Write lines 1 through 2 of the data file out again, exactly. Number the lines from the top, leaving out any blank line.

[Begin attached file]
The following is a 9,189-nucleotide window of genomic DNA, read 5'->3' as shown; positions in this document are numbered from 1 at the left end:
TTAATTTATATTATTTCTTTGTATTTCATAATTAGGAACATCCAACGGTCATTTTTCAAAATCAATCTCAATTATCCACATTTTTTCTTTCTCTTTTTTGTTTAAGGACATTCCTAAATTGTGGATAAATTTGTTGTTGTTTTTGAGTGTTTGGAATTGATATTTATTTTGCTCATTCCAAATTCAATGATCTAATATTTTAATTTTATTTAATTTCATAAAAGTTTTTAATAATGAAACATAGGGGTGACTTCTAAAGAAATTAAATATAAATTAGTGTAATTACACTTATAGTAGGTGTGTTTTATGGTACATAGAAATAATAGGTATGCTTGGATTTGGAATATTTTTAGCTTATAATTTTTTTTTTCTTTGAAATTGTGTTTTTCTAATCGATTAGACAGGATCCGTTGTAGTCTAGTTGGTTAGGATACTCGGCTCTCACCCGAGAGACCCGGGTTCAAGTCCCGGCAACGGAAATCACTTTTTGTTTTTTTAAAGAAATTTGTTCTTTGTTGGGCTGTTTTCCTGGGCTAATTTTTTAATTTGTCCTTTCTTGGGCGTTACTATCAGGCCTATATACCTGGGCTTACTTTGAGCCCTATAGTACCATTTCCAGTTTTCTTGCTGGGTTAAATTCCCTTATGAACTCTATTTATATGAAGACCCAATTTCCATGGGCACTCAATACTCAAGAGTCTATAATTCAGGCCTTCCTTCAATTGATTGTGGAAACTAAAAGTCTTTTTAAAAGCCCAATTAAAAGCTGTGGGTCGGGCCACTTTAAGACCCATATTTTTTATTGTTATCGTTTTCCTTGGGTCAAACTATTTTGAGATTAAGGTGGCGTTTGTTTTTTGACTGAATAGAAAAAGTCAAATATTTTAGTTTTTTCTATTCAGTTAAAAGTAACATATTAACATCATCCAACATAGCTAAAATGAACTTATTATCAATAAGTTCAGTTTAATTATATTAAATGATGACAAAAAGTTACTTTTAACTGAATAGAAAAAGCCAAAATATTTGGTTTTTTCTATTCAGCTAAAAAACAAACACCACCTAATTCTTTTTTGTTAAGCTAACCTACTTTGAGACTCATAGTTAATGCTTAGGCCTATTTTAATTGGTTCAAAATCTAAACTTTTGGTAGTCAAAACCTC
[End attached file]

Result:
The following is a 9,189-nucleotide window of genomic DNA, read 5'->3' as shown; positions in this document are numbered from 1 at the left end:
TTAATTTATATTATTTCTTTGTATTTCATAATTAGGAACATCCAACGGTCATTTTTCAAAATCAATCTCAATTATCCACATTTTTTCTTTCTCTTTTTTGTTTAAGGACATTCCTAAATTGTGGATAAATTTGTTGTTGTTTTTGAGTGTTTGGAATTGATATTTATTTTGCTCATTCCAAATTCAATGATCTAATATTTTAATTTTATTTAATTTCATAAAAGTTTTTAATAATGAAACATAGGGGTGACTTCTAAAGAAATTAAATATAAATTAGTGTAATTACACTTATAGTAGGTGTGTTTTATGGTACATAGAAATAATAGGTATGCTTGGATTTGGAATATTTTTAGCTTATAATTTTTTTTTTCTTTGAAATTGTGTTTTTCTAATCGATTAGACAGGATCCGTTGTAGTCTAGTTGGTTAGGATACTCGGCTCTCACCCGAGAGACCCGGGTTCAAGTCCCGGCAACGGAAATCACTTTTTGTTTTTTTAAAGAAATTTGTTCTTTGTTGGGCTGTTTTCCTGGGCTAATTTTTTAATTTGTCCTTTCTTGGGCGTTACTATCAGGCCTATATACCTGGGCTTACTTTGAGCCCTATAGTACCATTTCCAGTTTTCTTGCTGGGTTAAATTCCCTTATGAACTCTATTTATATGAAGACCCAATTTCCATGGGCACTCAATACTCAAGAGTCTATAATTCAGGCCTTCCTTCAATTGATTGTGGAAACTAAAAGTCTTTTTAAAAGCCCAATTAAAAGCTGTGGGTCGGGCCACTTTAAGACCCATATTTTTTATTGTTATCGTTTTCCTTGGGTCAAACTATTTTGAGATTAAGGTGGCGTTTGTTTTTTGACTGAATAGAAAAAGTCAAATATTTTAGTTTTTTCTATTCAGTTAAAAGTAACATATTAACATCATCCAACATAGCTAAAATGAACTTATTATCAATAAGTTCAGTTTAATTATATTAAATGATGACAAAAAGTTACTTTTAACTGAATAGAAAAAGCCAAAATATTTGGTTTTTTCTATTCAGCTAAAAAACAAACACCACCTAATTCTTTTTTGTTAAGCTAACCTACTTTGAGACTCATAGTTAATGCTTAGGCCTATTTTAATTGGTTCAAAATCTAAACTTTTGGTAGTCAAAACCTC